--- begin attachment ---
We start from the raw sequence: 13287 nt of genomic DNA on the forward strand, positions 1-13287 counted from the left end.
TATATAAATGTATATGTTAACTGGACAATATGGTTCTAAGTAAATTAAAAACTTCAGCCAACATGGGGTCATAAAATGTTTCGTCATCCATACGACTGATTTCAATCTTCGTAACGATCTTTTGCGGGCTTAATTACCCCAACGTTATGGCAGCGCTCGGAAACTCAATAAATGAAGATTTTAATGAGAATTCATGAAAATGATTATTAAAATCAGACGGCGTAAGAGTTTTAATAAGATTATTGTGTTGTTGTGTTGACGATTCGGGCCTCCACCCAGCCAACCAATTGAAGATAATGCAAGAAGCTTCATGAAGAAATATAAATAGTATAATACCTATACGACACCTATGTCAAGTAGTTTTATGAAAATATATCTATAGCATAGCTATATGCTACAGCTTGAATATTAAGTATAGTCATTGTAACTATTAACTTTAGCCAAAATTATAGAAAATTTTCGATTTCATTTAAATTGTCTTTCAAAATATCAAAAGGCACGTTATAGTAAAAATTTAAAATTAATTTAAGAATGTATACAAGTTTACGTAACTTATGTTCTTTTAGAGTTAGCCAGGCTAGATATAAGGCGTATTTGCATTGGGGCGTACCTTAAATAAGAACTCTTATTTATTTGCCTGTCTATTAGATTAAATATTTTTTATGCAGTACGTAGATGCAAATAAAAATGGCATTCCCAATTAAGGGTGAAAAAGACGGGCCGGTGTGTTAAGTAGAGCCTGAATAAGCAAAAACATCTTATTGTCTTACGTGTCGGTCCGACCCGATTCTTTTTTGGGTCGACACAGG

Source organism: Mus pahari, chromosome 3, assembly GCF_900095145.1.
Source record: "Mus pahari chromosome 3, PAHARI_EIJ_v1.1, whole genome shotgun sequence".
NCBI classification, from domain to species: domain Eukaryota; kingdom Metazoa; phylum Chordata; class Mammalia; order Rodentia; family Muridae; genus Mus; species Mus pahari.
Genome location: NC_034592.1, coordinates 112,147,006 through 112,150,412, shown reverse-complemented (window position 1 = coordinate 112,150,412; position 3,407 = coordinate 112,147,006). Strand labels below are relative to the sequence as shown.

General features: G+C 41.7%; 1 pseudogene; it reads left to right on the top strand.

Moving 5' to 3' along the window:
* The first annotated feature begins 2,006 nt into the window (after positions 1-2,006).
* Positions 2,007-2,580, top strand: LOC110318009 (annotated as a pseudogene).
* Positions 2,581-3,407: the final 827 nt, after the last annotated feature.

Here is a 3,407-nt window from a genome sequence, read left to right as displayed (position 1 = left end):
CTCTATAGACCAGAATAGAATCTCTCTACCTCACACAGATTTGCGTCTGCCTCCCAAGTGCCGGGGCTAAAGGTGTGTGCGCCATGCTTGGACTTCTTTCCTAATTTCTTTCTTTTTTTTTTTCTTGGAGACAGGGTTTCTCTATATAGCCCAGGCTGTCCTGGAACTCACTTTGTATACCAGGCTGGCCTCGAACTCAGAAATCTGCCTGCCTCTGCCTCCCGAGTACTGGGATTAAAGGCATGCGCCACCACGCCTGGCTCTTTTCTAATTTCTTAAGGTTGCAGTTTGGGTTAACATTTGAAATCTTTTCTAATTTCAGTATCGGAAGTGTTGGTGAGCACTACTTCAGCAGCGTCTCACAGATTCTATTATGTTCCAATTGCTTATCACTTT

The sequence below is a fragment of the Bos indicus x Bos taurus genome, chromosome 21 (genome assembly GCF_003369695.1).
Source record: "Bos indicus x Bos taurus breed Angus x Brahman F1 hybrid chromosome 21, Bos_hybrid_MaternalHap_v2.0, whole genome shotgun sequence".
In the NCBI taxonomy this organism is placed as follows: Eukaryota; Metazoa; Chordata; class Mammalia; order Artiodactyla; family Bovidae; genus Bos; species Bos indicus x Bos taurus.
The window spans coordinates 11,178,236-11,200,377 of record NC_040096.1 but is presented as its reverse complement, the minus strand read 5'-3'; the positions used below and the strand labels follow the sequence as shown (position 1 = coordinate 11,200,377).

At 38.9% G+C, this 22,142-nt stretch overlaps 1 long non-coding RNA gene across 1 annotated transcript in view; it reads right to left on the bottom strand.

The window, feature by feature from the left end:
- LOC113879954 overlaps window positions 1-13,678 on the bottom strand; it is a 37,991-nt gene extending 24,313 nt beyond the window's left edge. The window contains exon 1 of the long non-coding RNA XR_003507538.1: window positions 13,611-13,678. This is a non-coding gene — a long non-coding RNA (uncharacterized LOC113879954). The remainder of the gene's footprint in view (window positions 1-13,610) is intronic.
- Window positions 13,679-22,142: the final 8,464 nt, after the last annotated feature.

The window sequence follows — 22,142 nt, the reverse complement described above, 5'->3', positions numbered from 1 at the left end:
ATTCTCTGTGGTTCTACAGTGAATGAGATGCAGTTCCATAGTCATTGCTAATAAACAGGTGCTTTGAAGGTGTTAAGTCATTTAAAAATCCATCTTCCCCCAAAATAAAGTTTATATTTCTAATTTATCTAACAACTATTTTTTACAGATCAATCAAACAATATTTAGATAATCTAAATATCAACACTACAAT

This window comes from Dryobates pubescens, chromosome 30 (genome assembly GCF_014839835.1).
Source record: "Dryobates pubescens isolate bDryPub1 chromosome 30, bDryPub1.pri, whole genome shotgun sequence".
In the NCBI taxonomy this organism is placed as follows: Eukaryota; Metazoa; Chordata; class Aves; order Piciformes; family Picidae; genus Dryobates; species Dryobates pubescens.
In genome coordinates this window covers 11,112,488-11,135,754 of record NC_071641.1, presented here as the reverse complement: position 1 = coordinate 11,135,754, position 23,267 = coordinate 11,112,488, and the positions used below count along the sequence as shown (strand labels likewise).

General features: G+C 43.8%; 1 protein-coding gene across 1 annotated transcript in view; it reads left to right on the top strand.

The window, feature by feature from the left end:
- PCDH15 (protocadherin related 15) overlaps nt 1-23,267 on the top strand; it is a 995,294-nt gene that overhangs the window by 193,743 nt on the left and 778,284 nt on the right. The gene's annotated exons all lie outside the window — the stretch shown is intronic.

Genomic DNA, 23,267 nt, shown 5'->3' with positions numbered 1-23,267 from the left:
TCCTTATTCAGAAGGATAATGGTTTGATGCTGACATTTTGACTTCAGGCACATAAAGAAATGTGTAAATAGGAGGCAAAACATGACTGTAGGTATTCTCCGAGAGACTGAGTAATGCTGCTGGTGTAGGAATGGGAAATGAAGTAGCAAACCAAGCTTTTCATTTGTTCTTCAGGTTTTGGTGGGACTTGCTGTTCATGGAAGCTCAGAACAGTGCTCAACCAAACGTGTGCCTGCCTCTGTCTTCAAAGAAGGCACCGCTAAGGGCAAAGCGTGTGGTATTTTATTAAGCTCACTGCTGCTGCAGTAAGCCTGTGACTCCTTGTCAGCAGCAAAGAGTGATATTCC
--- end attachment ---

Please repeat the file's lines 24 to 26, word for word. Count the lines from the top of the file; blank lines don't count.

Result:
This window comes from Dryobates pubescens, chromosome 30 (genome assembly GCF_014839835.1).
Source record: "Dryobates pubescens isolate bDryPub1 chromosome 30, bDryPub1.pri, whole genome shotgun sequence".
In the NCBI taxonomy this organism is placed as follows: Eukaryota; Metazoa; Chordata; class Aves; order Piciformes; family Picidae; genus Dryobates; species Dryobates pubescens.